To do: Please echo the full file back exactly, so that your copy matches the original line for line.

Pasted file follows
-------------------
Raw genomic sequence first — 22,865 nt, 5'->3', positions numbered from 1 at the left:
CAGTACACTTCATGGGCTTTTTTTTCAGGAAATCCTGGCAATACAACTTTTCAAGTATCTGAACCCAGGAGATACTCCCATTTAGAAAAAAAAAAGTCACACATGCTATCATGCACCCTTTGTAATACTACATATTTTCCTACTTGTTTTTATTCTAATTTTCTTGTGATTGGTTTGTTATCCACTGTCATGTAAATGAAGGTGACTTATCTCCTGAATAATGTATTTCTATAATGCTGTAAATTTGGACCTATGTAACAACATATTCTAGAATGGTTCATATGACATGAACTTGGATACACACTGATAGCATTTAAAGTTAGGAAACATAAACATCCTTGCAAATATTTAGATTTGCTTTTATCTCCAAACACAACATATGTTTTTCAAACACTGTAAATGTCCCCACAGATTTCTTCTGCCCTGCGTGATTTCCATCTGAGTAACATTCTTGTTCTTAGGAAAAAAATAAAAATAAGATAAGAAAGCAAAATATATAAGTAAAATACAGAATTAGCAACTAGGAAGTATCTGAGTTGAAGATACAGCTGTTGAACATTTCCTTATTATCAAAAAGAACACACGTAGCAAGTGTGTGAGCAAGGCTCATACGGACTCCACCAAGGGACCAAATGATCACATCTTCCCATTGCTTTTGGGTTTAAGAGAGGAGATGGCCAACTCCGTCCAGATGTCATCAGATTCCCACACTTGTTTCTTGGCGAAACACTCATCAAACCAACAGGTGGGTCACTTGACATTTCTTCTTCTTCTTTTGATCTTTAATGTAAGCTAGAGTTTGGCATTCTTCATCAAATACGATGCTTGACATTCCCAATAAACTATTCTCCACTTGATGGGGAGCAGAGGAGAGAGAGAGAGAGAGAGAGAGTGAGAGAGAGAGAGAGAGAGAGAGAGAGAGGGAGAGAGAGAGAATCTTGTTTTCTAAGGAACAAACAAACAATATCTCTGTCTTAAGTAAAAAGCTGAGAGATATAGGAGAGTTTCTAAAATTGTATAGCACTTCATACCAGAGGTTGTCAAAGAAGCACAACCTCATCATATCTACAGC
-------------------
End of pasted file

Raw genomic sequence first — 22,865 nt, 5'->3', positions numbered from 1 at the left:
CAGTACACTTCATGGGCTTTTTTTTCAGGAAATCCTGGCAATACAACTTTTCAAGTATCTGAACCCAGGAGATACTCCCATTTAGAAAAAAAAAAGTCACACATGCTATCATGCACCCTTTGTAATACTACATATTTTCCTACTTGTTTTTATTCTAATTTTCTTGTGATTGGTTTGTTATCCACTGTCATGTAAATGAAGGTGACTTATCTCCTGAATAATGTATTTCTATAATGCTGTAAATTTGGACCTATGTAACAACATATTCTAGAATGGTTCATATGACATGAACTTGGATACACACTGATAGCATTTAAAGTTAGGAAACATAAACATCCTTGCAAATATTTAGATTTGCTTTTATCTCCAAACACAACATATGTTTTTCAAACACTGTAAATGTCCCCACAGATTTCTTCTGCCCTGCGTGATTTCCATCTGAGTAACATTCTTGTTCTTAGGAAAAAAATAAAAATAAGATAAGAAAGCAAAATATATAAGTAAAATACAGAATTAGCAACTAGGAAGTATCTGAGTTGAAGATACAGCTGTTGAACATTTCCTTATTATCAAAAAGAACACACGTAGCAAGTGTGTGAGCAAGGCTCATACGGACTCCACCAAGGGACCAAATGATCACATCTTCCCATTGCTTTTGGGTTTAAGAGAGGAGATGGCCAACTCCGTCCAGATGTCATCAGATTCCCACACTTGTTTCTTGGCGAAACACTCATCAAACCAACAGGTGGGTCACTTGACATTTCTTCTTCTTCTTTTGATCTTTAATGTAAGCTAGAGTTTGGCATTCTTCATCAAATACGATGCTTGACATTCCCAATAAACTATTCTCCACTTGATGGGGAGCAGAGGAGAGAGAGAGAGAGAGAGAGAGTGAGAGAGAGAGAGAGAGAGAGAGAGAGAGGGAGAGAGAGAGAATCTTGTTTTCTAAGGAACAAACAAACAATATCTCTGTCTTAAGTAAAAAGCTGAGAGATATAGGAGAGTTTCTAAAATTGTATAGCACTTCATACCAGAGGTTGTCAAAGAAGCACAACCTCATCATATCTACAGC